Unilateral & Bilateral Training

Unilateral and bilateral. It is what it says it is on the tin.

Working with one side, working with both sides. Ta-daaaa. Each have their own benefits, but is bilateral training flawed? What about imbalances? What about symmetry? What about injuries? Well, as with anything, a number of approaches can help us to achieve our goals and both methods can work in this instance. However, let our team give you a few reasons as to why you should drop that barbell from time to time for a bit of focus on single limb training.

We usually measure our strength in form of bilateral work; squats, deadlifts, rows, shoulder press and bench press. However, whilst working unilaterally (often with dumbbells, machines, kettlebells & cables) it will aid form improvement, will help to increase weights on those big compound moves and annihilate your core. Have you also noticed how single limb movements can help to improve bilateral movements, yet, bilateral movements do not help to improve unilateral actions? Our issue is probably our mentality towards unilateral work (especially lower body training), because aren’t those exercises for ‘girls’? Step ups, lunges, etc.

Unilateral lower body exercises can be broken down into two approaches; anterior chain (or knee dominant) & posterior chain (or hip dominant) training.

Anterior Chain or Knee Dominant

Single Leg Training

What falls into this category? All squat variations; we’re talking pistol squats, all variations of the split squat, all variations of lunges and step ups. The benefit of these exercises is that they are difficult (not impossible) to turn into lower back and glute exercises, unlike our friend The Back Squat.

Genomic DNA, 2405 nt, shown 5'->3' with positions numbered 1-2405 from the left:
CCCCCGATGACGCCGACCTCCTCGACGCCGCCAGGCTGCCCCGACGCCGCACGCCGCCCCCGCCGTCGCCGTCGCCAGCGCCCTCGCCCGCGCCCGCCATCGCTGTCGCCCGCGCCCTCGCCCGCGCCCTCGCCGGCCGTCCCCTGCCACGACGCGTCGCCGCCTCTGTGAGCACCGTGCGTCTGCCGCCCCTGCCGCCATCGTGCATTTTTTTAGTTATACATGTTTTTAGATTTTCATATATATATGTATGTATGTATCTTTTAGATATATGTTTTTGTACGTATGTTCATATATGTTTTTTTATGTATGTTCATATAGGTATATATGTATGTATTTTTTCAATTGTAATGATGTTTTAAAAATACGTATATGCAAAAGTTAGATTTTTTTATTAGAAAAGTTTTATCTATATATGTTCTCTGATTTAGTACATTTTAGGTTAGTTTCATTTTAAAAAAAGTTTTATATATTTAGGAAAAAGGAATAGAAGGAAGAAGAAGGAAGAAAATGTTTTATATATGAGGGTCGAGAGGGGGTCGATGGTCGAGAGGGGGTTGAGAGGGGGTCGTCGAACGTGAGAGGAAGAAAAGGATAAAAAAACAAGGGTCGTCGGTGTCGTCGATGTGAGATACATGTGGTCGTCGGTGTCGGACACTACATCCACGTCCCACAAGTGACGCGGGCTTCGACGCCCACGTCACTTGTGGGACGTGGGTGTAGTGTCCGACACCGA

These exercises can be further broke down into static unsupported exercises (no forward or backwards movement, e.g. pistol squats) as the non-working foot does/should not reach the ground and dynamic supported exercises (forward and back movement and there is a change in the centre of gravity, e.g. lunges, split squats) as supporting leg maintains contact with the ground. Unfortunately, supported exercises do not and will not enhance or improve performance of unsupported leg exercises.



Posterior Chain or Hip Dominant

Single Leg Training

This work is not only single limb, but single joint. Often, our progress is not measured on how many joints are used, but how many muscles. Let’s take a moment to focus on the single leg deadlift. Again, it kinda comes across as a girly exercise. You don’t really feel like you can go too heavy and therefore doesn’t really feel like a ‘manly’ exercise when in actual fact, it has the combined action of moving a joint in one plane whilst stabilizing in two others. In order to maintain correct form, the movement also incorporates your lower traps, rhomboids and the spinal erectors in order to stabilize the spine and the scapula. Not only does it bring together all these muscles, but minimises back stress by half as the main stresses are directed towards the hamstrings and glutes.

So, when it comes to unilateral exercises (both upper and lower body), what are the benefits?

Unilateral work helps to obliterate strength imbalances, especially when it concerns the larger muscle groups such as the quadriceps, hamstrings and chest (pectorals). You may already use dumbbells for your biceps, we all do, but focusing this work on the large muscle groups can help make great progress. Unilateral exercise help promote growth and strength increase as it not only works prime movers, but stabilizers and neutralisers whilst enhancing functionalness (yes, I made that word up, so what?).

When the stabilisers and neutralisers engage, so too does the core. If you’re out of ab ideas or merely can’t be bothered, throw in the single limb exercises. Whether it’s pistol squats, quad extensions or bench presses, you’re gonna need that core of yours to hold yourself tight and prevent a loss of balance, in turn, helping you to maintain better body control.